The CSS linting tool StyleLint does support TAP as a reporter — Node.js with NPM needs to be installed. For a minimal setup, the following package.json can describe the project.

  "name": "tap-with-stylelint",
  "version": "1.0.0",
  "scripts": {
    "lint": "stylelint '**/*.css' --formatter tap"
  "devDependencies": {
    "stylelint": "^15.6.2",
    "stylelint-config-standard": "^33.0.0"

The defined npm run lint command will find all CSS files in the project and run the linter on them. As an example, two different CSS files will demonstrate the test, one with a problem and the other without.

/* test1.css */
a {
  colr: #fff;
The keyword color is written wrong as colr.
/* test2.css */
strong {
  color: blue;
All good in here.

Running the lint command will produce TAP for the lint report.

$ npm run lint

View example setup on GitHub.

PostgreSQL with pgTAP

pgTAP for PostgreSQL is a collection of database functions to truly write unit tests for a database while emitting TAP. It requires PostgreSQL 9.1 or higher and needs to be installed on the host that runs the database server.

After the installation of pgTAP, the pgtap extension can be added to a PostgreSQL database by running the following as the superuser for the database that should be tested.


The following example test is taken from the official documentation of pgTAP.

\unset ECHO
\set QUIET 1
-- Turn off echo and keep things quiet.

-- Format the output for nice TAP.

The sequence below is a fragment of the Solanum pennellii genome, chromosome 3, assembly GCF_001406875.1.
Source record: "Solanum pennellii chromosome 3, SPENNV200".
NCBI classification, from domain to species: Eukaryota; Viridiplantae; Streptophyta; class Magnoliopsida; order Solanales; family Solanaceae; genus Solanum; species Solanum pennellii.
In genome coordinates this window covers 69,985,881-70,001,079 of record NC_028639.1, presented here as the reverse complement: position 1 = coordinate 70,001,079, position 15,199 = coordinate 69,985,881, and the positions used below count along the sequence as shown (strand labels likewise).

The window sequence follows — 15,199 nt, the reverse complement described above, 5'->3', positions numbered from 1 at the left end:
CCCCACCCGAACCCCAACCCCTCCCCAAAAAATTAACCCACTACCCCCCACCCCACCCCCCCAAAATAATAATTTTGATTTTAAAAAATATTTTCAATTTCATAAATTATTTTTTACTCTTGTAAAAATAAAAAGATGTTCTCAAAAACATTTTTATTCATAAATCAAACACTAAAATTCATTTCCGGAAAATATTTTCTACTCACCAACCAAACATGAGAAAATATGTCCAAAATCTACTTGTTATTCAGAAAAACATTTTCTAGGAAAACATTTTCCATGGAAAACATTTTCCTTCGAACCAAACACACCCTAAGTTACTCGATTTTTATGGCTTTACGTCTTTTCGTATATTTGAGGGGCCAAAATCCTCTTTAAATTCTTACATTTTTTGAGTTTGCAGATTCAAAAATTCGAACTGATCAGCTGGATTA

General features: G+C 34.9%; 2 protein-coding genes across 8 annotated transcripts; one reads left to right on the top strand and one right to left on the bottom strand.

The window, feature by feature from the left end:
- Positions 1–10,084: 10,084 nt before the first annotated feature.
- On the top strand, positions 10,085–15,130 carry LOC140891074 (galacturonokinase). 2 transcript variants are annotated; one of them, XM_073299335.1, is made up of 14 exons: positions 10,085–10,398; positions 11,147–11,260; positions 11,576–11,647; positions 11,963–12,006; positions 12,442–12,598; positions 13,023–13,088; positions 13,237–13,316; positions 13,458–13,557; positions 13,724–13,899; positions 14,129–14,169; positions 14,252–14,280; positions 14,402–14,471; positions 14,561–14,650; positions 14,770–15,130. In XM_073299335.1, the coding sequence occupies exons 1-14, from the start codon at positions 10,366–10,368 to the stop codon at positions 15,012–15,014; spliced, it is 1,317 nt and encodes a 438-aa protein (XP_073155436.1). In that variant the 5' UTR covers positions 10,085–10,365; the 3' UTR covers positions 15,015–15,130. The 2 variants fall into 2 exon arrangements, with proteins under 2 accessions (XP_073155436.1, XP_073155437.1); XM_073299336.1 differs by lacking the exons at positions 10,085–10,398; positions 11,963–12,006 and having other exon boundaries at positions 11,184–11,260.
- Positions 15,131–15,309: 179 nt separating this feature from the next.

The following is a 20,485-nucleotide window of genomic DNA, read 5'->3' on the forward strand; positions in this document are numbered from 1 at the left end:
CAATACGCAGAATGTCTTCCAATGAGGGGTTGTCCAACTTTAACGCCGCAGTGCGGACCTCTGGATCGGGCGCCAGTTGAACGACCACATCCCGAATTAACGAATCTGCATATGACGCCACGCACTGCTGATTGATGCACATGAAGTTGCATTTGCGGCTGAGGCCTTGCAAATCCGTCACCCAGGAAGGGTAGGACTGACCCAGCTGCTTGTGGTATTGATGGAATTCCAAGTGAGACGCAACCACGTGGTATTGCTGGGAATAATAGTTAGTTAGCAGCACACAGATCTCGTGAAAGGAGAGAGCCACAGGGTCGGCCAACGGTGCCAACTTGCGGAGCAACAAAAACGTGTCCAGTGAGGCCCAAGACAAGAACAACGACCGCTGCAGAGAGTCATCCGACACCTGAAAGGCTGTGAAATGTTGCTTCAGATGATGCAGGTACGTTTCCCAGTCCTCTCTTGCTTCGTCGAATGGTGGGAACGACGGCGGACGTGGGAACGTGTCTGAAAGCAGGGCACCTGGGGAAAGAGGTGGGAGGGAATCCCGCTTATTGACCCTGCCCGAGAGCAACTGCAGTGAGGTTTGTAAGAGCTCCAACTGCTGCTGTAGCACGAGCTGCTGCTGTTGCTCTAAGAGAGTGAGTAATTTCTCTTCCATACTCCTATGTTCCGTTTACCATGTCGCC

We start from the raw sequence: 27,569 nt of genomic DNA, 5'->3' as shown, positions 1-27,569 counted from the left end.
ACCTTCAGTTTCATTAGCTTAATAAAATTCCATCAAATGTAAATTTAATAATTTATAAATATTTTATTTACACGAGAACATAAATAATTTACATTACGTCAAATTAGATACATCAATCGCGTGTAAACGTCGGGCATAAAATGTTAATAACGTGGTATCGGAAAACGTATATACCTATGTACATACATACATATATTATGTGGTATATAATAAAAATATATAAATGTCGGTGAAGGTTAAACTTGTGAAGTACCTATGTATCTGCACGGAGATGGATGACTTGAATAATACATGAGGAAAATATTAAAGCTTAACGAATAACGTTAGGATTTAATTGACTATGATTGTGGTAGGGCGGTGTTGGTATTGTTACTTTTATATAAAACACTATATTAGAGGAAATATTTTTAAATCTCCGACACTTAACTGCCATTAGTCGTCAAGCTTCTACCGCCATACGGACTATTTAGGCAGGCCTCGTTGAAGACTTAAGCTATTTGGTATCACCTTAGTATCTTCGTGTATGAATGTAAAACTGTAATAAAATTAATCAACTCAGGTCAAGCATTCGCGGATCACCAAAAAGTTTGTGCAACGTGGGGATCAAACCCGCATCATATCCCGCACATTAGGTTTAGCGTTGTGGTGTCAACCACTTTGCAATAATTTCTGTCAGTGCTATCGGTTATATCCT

\pset format unaligned
\pset tuples_only true
\pset pager off

-- Revert all changes on failure.
\set ON_ERROR_STOP true

-- Load the TAP functions.
\i pgtap.sql

-- Plan the tests.
SELECT plan(1);

-- Run the tests.
SELECT pass('My test passed, w00t!');

-- Finish the tests and clean up.
SELECT * FROM finish();

And finally, running that test against a PostgreSQL database, producing TAP.

$ psql -d try -Xf test.sql

View example setup on GitHub.

Consume TAP

I will need to point to the official documentation for consumers, as it contains a multitude of options for different languages, with quite a few producers also providing options for consumption. Additionally, there is always the option to search the internet for more — there always is, more I mean.

The best part here is that, thanks to TAP, consumers can work with any producer, no matter the language or context.


I have stronger feelings about TAP than I initially thought I would have, and this article can only give a small glimpse into them. It may not look like it at first, but this is a love letter to TAP and hopefully an encouragement for others to give it a shot.

All the producer examples can be found in the companion repository on GitHub.

Until then 👋🏻